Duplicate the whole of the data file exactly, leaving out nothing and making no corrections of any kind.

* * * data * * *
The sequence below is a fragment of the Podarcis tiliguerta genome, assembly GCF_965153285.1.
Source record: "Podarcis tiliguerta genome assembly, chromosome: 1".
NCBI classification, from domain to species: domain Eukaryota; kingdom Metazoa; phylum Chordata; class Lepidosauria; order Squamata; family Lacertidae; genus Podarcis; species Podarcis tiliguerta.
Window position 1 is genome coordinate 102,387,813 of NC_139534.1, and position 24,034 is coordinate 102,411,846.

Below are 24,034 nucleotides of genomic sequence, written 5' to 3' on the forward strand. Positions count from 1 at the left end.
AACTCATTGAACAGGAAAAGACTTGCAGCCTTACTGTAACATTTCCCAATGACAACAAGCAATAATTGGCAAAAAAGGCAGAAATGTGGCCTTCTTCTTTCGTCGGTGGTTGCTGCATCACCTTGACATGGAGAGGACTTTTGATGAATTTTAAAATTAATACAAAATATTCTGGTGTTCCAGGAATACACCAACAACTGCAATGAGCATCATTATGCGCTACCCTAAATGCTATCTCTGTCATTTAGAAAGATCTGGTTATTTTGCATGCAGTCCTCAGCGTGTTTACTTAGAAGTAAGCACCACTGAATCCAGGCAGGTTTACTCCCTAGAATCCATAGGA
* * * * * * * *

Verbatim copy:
The sequence below is a fragment of the Podarcis tiliguerta genome, assembly GCF_965153285.1.
Source record: "Podarcis tiliguerta genome assembly, chromosome: 1".
NCBI classification, from domain to species: domain Eukaryota; kingdom Metazoa; phylum Chordata; class Lepidosauria; order Squamata; family Lacertidae; genus Podarcis; species Podarcis tiliguerta.
Window position 1 is genome coordinate 102,387,813 of NC_139534.1, and position 24,034 is coordinate 102,411,846.

Below are 24,034 nucleotides of genomic sequence, written 5' to 3' on the forward strand. Positions count from 1 at the left end.
AACTCATTGAACAGGAAAAGACTTGCAGCCTTACTGTAACATTTCCCAATGACAACAAGCAATAATTGGCAAAAAAGGCAGAAATGTGGCCTTCTTCTTTCGTCGGTGGTTGCTGCATCACCTTGACATGGAGAGGACTTTTGATGAATTTTAAAATTAATACAAAATATTCTGGTGTTCCAGGAATACACCAACAACTGCAATGAGCATCATTATGCGCTACCCTAAATGCTATCTCTGTCATTTAGAAAGATCTGGTTATTTTGCATGCAGTCCTCAGCGTGTTTACTTAGAAGTAAGCACCACTGAATCCAGGCAGGTTTACTCCCTAGAATCCATAGGA